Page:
When persons in the state of mortal sin are together, there are three possible degrees of evil that can result. In the first degree, there are simply those who are in mortal sin, and nothing further. In the second degree, there are those who are glad to be in mortal sin; they have antipathy toward those who are in the state of grace. In the third and worse degree, there are those who promote mortal sin; they are openly hostile to those in the state of grace; they hate those who are good. Among those who represent these three degrees a curious psychological phenomenon takes place: they instinctively form a front against the good.
The consequence is that in a city where many people are in state of mortal sin, good persons are not well-received. On the contrary, in a city where many people are in the state of grace, the good are very well-received.
In epochs when saints are the object of general enthusiasm, one can say that most of the population is living in the grace of God. On the contrary, in epochs when saints are persecuted, it can be said that most of the population is not in the grace of God. The way an epoch treats a saint is the way it treats God. Most of the inhabitants of that epoch reveal their position before God in this way. The saint is an image of God; whoever loves the image, loves God, and whoever hates the image, hates God.
When we study the lives of the saints, we can analyze how the people of their times treated them. If they were treated well, this reveals an epoch in which most of the people were in the grace of God. The opposite is also true.
Our Lady of Mercy with the Order's founders,
St. Raymond at left and St. Peter Nolasco
When an epoch is living in the grace of God, the seeds of a Catholic Civilization are planted and, from there will take root and grow. When this Civilization is established, it will influence more people to live in the grace of God.
The life of St. Raymond of Peñafort is a remarkable example of this. His brilliant career, the influence he exerted on Popes and Cardinals, Kings and Magistrates, the cities that he conquered by his wisdom and that sought to keep him and not let him go, the unremitting success of his sermons and exhortations, and the fruitful result of his initiatives show the general approval he received from the people of his epoch. That epoch must have been an epoch in which most of the people were in the grace of God.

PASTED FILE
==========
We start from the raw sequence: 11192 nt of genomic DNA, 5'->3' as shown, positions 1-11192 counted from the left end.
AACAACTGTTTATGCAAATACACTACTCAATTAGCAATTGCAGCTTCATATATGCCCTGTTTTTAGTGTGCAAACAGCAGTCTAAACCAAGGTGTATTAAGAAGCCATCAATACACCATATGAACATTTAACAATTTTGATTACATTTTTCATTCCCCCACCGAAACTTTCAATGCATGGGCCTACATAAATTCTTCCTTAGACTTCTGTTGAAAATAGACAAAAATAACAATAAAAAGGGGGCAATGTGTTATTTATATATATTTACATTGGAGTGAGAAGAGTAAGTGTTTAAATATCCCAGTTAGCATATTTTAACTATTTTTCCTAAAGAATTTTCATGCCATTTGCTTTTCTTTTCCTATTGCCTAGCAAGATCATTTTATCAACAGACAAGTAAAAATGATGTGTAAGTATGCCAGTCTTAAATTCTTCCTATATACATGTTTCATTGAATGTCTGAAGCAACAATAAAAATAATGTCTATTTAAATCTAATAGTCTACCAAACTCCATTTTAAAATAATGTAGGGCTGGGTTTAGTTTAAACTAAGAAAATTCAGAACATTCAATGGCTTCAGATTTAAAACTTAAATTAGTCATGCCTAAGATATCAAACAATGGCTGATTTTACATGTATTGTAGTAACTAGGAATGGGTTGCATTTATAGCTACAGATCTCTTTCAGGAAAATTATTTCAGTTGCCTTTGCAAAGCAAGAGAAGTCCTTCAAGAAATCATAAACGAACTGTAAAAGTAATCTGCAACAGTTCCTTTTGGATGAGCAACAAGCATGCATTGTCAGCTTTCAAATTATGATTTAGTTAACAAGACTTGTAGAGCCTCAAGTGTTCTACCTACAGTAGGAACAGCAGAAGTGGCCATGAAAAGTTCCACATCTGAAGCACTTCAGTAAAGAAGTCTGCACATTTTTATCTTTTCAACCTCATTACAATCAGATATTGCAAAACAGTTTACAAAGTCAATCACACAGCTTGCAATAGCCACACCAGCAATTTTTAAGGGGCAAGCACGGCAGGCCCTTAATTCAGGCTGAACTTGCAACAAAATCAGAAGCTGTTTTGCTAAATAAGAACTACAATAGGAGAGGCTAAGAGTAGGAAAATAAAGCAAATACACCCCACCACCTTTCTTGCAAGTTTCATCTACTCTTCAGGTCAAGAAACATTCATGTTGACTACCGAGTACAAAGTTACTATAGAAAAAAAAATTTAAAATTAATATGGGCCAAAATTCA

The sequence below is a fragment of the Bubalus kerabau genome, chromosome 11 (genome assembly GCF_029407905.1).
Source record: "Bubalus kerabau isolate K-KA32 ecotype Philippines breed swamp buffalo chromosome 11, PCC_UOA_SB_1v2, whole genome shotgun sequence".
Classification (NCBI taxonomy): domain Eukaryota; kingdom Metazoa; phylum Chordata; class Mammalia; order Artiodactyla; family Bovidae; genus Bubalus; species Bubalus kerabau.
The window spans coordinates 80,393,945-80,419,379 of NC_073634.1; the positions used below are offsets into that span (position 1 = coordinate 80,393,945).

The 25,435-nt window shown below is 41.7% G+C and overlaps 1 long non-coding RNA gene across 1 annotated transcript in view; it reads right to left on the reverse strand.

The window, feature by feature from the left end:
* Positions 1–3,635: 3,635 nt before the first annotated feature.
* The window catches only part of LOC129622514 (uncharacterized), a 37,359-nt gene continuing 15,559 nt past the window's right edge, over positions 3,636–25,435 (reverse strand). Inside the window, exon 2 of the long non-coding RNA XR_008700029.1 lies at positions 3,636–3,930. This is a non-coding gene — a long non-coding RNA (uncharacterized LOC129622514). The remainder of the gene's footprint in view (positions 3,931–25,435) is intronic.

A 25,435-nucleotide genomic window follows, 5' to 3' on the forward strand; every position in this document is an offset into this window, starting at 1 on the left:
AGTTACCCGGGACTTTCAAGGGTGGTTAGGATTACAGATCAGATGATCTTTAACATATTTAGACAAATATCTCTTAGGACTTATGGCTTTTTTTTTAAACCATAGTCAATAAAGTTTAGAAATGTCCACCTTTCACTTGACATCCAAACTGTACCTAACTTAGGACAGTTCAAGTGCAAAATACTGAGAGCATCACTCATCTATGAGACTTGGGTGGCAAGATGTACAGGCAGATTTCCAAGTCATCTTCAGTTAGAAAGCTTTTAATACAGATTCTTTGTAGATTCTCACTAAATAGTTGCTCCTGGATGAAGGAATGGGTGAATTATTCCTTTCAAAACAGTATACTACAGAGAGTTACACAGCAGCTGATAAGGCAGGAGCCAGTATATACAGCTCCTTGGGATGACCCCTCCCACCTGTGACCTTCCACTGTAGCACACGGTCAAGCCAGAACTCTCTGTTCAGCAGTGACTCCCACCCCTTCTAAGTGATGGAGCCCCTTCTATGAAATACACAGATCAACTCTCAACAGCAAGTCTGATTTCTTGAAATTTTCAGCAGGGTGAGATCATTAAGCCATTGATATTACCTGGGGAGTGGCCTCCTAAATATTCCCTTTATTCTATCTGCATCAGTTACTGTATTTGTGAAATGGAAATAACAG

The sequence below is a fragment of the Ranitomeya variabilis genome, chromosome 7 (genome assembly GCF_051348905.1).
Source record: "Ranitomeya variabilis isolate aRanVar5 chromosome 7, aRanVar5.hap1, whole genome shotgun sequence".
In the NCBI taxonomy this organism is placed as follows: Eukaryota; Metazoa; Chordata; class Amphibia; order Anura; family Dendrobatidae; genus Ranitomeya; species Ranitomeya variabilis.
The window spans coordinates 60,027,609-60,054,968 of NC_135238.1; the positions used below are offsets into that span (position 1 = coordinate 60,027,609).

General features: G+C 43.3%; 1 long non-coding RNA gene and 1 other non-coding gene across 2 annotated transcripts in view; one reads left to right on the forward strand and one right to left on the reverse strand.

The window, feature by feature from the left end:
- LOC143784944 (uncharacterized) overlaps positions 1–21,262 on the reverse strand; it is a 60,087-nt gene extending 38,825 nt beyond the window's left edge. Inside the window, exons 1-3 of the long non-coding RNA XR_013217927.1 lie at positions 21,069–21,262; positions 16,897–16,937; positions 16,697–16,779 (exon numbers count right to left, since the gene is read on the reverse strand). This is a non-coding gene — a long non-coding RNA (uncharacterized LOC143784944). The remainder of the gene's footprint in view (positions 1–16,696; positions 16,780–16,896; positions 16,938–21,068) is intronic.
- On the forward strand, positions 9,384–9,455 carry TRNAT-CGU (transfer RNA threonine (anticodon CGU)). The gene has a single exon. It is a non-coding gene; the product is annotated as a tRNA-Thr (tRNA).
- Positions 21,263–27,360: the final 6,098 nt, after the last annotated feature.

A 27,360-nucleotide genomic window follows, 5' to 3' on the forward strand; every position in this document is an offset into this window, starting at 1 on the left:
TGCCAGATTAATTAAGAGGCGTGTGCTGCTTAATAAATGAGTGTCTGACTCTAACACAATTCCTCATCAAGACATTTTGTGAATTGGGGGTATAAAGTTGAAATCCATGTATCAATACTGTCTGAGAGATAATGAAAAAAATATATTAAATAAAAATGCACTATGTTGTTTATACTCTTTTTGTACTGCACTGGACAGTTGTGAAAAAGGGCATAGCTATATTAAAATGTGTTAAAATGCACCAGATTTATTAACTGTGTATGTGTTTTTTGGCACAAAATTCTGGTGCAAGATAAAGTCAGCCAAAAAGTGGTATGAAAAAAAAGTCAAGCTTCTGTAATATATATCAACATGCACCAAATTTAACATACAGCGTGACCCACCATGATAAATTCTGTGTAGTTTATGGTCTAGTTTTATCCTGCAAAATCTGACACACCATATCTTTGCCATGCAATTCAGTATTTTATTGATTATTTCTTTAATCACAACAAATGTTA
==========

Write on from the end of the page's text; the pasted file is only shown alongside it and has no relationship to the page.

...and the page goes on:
From these considerations about the life of St. Raymond of Peñafort, we see that to build a Catholic Civilization is not an impossible dream. To work for the Reign of Mary is not a chimera. It is a promise of Our Lady of Fatima that will be realized. She foretold: “In the end my Immaculate Heart shall triumph.” Her heart symbolizes her spirit, her mentality. What will she triumph over? First, she will triumph over the errors of Russia - Communism - that she came to denounce, and then the entire Revolution of which Communism is just one step.
This promise points to an enormous chastisement that will come to open the doors of an epoch when saints with the mentality of Our Lady will govern humankind. She will govern through her saints. They will return to influence Popes and Kings, the great and small ones on earth, and bring all to her.
Let us ask Our Lady through the intercession of St. Raymond of Peñafort to make us worthy of be living stones of this new era.
The Saint of the Day features highlights from the lives of saints based on comments made by the late Prof. Plinio Corrêa de Oliveira. Following the example of St. John Bosco who used to make similar talks for the boys of his College, each evening it was Prof. Plinio’s custom to make a short commentary on the lives of the next day’s saint in a meeting for youth in order to encourage them in the practice of virtue and love for the Catholic Church. TIA thought that its readers could profit from these valuable commentaries.
Prof. Plinio Corrêa de Oliveira|| |
The texts of both the biographical data and the comments come from personal notes taken by Atila S. Guimarães from 1964 to 1995. Given the fact that the source is a personal notebook, it is possible that at times the biographic notes transcribed here will not rigorously follow the original text read by Prof. Plinio. The commentaries have also been adapted and translated for TIA’s site.